Costa Rican Environment Vice Minister Ana Lorena Guevara reiterated on Thursday that Nicaragua’s dredging of two artificial canals in Costa Rica’s northeastern region had caused considerable environmental damage to protected wetlands.
“The environmental damage is so severe that it makes it impossible to fully restore the wetlands to their original state due to at least one of the two 200-meter canals,” Guevara said at a press conference on Thursday.
“The depth of the canal created by dredging did not leave sufficient substrate for species to grow back,” she said.
Environment Ministry (MINAE) officials joined a group of experts from the Convention on Wetlands of International Importance, or Ramsar, which included specialists in hydrology and marine biology.
The mission on Monday conducted air, aquatic and ground inspections in an area known as Isla Portillos, or Isla Calero, a small wetland of 1.2 square miles that both countries claim as their own. The case is being heard by the International Court of Justice in The Hague, Netherlands.
The wetlands, declared of international importance in 1996, were invaded by Nicaragua in 2010 with the goal of opening an artificial passage connecting the San Juan River and the Caribbean Sea for navigational purposes. The move led to an international dispute at The Hague-based court.
Recommended: A timeline of the dispute
On November 22, the world court ordered the removal of all dredging equipment, military personnel and civilian groups in the area, except Ramsar and Costa Rican environmental experts, who are conducting damage assessments.
Prior to the court rulings, Costa Rica in September released satellite photos showing the excavation of two canals in the disputed wetland, and this week’s inspection confirmed the canals currently have widths ranging from 12-28 meters, and depths ranging from 50 centimeters to 2 meters.
Material removed by the dredges formed small islands of sediment at various points in the previously flooded areas. “We could even walk over them,” Guevara said.
Trees and native vegetation also were removed. Inspectors found extensive damage to a never-before-registered mangrove, which is unique in this region of the Caribbean coast.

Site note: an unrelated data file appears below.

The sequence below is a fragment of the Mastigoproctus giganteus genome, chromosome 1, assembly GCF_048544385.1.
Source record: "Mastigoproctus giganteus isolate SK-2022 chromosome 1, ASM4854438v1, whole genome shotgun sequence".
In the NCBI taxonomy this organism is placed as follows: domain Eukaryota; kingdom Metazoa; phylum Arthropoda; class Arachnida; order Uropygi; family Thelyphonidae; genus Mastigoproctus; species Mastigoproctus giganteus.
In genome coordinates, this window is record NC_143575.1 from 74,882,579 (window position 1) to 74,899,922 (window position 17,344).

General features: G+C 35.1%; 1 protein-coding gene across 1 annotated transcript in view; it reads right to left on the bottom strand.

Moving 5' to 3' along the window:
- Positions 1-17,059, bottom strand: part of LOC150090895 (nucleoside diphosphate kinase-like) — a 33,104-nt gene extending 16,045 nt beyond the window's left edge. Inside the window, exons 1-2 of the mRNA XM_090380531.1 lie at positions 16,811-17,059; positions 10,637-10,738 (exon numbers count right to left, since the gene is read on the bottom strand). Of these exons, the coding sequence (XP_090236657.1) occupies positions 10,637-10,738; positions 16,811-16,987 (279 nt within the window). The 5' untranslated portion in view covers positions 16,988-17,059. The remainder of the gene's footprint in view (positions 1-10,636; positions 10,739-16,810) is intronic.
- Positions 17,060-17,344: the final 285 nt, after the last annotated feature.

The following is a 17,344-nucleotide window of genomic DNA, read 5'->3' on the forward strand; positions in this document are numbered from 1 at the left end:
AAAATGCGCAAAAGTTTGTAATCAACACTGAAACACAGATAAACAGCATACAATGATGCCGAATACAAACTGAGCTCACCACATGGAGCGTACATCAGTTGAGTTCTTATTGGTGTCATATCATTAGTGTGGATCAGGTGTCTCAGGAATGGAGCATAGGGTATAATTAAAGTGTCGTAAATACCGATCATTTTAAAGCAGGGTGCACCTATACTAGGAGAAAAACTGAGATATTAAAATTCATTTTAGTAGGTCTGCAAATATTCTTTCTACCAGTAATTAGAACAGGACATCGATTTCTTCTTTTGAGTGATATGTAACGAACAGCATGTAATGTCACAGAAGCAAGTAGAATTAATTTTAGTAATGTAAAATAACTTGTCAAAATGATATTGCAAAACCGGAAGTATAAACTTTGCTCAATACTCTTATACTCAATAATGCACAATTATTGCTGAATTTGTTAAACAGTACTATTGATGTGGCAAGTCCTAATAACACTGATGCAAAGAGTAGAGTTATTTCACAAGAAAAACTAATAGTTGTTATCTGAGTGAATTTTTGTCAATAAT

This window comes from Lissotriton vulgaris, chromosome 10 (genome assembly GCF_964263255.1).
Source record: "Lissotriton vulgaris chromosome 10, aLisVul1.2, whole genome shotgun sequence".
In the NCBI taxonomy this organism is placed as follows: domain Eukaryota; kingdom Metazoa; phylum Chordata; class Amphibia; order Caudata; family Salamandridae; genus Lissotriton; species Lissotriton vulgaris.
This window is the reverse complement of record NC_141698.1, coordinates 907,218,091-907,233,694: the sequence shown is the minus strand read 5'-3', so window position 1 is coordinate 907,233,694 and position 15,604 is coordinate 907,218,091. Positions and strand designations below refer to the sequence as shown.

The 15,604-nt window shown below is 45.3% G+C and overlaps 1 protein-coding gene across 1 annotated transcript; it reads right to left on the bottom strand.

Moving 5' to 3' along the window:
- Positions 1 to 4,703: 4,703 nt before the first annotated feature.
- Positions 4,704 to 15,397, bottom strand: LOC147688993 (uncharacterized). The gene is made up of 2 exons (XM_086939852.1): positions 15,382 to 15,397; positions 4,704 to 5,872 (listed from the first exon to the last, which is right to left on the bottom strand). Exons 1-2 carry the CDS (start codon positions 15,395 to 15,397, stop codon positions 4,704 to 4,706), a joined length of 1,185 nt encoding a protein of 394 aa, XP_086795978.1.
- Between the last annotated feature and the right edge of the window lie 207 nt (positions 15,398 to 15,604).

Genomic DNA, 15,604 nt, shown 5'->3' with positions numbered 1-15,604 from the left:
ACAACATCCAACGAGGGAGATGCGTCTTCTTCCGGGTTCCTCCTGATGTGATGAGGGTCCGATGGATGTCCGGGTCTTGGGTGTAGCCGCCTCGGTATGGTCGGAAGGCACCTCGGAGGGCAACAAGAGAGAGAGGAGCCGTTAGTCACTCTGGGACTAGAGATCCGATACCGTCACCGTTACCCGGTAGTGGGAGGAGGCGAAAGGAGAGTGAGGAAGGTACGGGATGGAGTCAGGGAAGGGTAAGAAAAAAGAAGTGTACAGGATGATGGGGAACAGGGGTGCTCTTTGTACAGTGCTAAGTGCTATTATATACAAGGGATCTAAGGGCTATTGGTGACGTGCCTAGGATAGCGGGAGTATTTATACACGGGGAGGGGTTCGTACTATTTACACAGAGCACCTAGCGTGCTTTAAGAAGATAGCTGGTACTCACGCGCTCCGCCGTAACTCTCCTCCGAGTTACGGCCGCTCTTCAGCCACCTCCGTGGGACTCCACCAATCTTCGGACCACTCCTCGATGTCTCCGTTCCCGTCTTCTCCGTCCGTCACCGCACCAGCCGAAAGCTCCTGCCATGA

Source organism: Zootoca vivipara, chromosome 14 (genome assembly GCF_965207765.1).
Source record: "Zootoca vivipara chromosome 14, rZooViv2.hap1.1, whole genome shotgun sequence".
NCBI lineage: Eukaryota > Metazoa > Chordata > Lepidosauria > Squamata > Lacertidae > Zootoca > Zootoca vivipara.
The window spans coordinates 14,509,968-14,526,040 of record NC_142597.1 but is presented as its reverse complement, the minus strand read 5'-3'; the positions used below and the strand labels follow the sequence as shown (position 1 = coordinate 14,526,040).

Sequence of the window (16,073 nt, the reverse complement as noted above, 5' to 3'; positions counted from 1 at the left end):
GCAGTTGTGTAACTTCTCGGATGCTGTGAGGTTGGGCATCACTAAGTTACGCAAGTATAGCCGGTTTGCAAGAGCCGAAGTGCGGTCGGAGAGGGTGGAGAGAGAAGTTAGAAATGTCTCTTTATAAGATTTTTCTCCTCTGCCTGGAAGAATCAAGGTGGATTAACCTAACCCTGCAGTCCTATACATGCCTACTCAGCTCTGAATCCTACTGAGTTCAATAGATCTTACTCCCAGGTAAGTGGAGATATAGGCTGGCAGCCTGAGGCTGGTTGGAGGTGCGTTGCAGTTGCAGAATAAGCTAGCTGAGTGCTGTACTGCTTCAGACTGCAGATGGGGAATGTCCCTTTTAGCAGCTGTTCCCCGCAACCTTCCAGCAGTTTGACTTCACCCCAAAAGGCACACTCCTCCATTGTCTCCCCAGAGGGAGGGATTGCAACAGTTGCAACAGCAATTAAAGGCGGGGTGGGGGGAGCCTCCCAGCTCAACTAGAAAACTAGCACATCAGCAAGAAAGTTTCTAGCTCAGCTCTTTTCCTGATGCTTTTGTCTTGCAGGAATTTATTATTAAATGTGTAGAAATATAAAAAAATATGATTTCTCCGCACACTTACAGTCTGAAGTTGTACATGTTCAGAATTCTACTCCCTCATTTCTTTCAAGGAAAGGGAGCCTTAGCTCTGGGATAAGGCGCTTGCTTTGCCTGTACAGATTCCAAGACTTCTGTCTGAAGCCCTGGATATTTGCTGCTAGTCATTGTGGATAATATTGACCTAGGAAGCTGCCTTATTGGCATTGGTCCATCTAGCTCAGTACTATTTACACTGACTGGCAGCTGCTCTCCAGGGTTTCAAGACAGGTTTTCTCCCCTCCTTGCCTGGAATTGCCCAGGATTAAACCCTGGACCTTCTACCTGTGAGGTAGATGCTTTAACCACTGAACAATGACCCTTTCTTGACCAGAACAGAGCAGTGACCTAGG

The western canal, located some 300 meters from the eastern canal, caused less damage, mostly deforestation, and MINAE believes the area could be naturally restored.
The eastern canal begins near the Caribbean shoreline, and officials say the world court rulings have prevented Nicaragua from finishing the canal, which would have led to the mixing of sea water and freshwater in the wetlands.
Experts on Monday found sand excavations on the beach and an artificial dam that drops three feet from the beach level to the dredging area.
“If they [Nicaragua] had finished this work, there would have been an intrusion of salt water into the wetlands’ fresh water that would have been catastrophic for the flora and fauna, which most likely would have disappeared,” the vice minister said.
As in past MINAE missions, a Nicaraguan Army vessel followed the group throughout the day, starting at the San Juan River. Soldiers filmed and photographed the inspection. At one point a verbal confrontation took place between the two groups when soldiers tried to force inspectors to leave, Guevara said.
“We told them our group was part of an official mission of the Costa Rican government and the Ramsar Convention, and according to provisions of the world court at The Hague we had complied with the requirement of sending a written notice to the Foreign Ministry in Managua,” the Costa Rican official said.
María Rivera, a Ramsar adviser for the Americas, also spoke with soldiers. “She told them we had permission to be in the area and that a full report of the inspection would be sent to the Nicaraguan government in coming days,” Guevara said.
During past trips to the area, Nicaraguan soldiers blocked visits by experts by denying them navigation permits on the San Juan River. This time, inspectors entered the area by air.
The Ramsar experts will prepare a report of the inspection, which is expected to be made public in early April. That report will include recommendations for mitigating the environmental damage to the area.